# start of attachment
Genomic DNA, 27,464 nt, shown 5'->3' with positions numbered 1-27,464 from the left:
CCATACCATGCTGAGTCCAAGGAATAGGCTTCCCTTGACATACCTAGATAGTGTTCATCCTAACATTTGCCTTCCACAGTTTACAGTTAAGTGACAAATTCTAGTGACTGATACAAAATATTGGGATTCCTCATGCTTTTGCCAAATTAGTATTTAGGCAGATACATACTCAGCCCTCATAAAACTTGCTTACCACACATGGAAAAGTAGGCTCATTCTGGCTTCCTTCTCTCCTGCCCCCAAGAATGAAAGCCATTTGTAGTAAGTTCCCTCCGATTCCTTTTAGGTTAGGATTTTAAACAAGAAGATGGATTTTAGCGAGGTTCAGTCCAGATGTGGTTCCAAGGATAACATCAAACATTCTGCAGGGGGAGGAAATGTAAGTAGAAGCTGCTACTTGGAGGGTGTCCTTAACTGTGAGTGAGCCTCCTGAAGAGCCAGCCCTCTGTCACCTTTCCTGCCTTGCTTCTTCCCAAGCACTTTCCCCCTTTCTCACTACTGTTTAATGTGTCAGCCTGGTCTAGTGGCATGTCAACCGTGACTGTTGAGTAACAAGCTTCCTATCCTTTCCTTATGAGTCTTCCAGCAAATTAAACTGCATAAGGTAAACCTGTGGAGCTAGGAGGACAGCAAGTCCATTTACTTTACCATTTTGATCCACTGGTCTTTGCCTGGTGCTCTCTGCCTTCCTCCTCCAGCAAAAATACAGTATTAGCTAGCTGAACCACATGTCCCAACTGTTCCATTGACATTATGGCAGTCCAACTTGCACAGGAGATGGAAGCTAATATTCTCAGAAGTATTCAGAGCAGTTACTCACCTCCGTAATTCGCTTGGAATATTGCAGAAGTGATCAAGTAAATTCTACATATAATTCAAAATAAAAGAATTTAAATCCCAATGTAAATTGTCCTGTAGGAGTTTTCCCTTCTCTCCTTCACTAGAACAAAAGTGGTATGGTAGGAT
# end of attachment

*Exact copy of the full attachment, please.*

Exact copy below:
Genomic DNA, 27,464 nt, shown 5'->3' with positions numbered 1-27,464 from the left:
CCATACCATGCTGAGTCCAAGGAATAGGCTTCCCTTGACATACCTAGATAGTGTTCATCCTAACATTTGCCTTCCACAGTTTACAGTTAAGTGACAAATTCTAGTGACTGATACAAAATATTGGGATTCCTCATGCTTTTGCCAAATTAGTATTTAGGCAGATACATACTCAGCCCTCATAAAACTTGCTTACCACACATGGAAAAGTAGGCTCATTCTGGCTTCCTTCTCTCCTGCCCCCAAGAATGAAAGCCATTTGTAGTAAGTTCCCTCCGATTCCTTTTAGGTTAGGATTTTAAACAAGAAGATGGATTTTAGCGAGGTTCAGTCCAGATGTGGTTCCAAGGATAACATCAAACATTCTGCAGGGGGAGGAAATGTAAGTAGAAGCTGCTACTTGGAGGGTGTCCTTAACTGTGAGTGAGCCTCCTGAAGAGCCAGCCCTCTGTCACCTTTCCTGCCTTGCTTCTTCCCAAGCACTTTCCCCCTTTCTCACTACTGTTTAATGTGTCAGCCTGGTCTAGTGGCATGTCAACCGTGACTGTTGAGTAACAAGCTTCCTATCCTTTCCTTATGAGTCTTCCAGCAAATTAAACTGCATAAGGTAAACCTGTGGAGCTAGGAGGACAGCAAGTCCATTTACTTTACCATTTTGATCCACTGGTCTTTGCCTGGTGCTCTCTGCCTTCCTCCTCCAGCAAAAATACAGTATTAGCTAGCTGAACCACATGTCCCAACTGTTCCATTGACATTATGGCAGTCCAACTTGCACAGGAGATGGAAGCTAATATTCTCAGAAGTATTCAGAGCAGTTACTCACCTCCGTAATTCGCTTGGAATATTGCAGAAGTGATCAAGTAAATTCTACATATAATTCAAAATAAAAGAATTTAAATCCCAATGTAAATTGTCCTGTAGGAGTTTTCCCTTCTCTCCTTCACTAGAACAAAAGTGGTATGGTAGGAT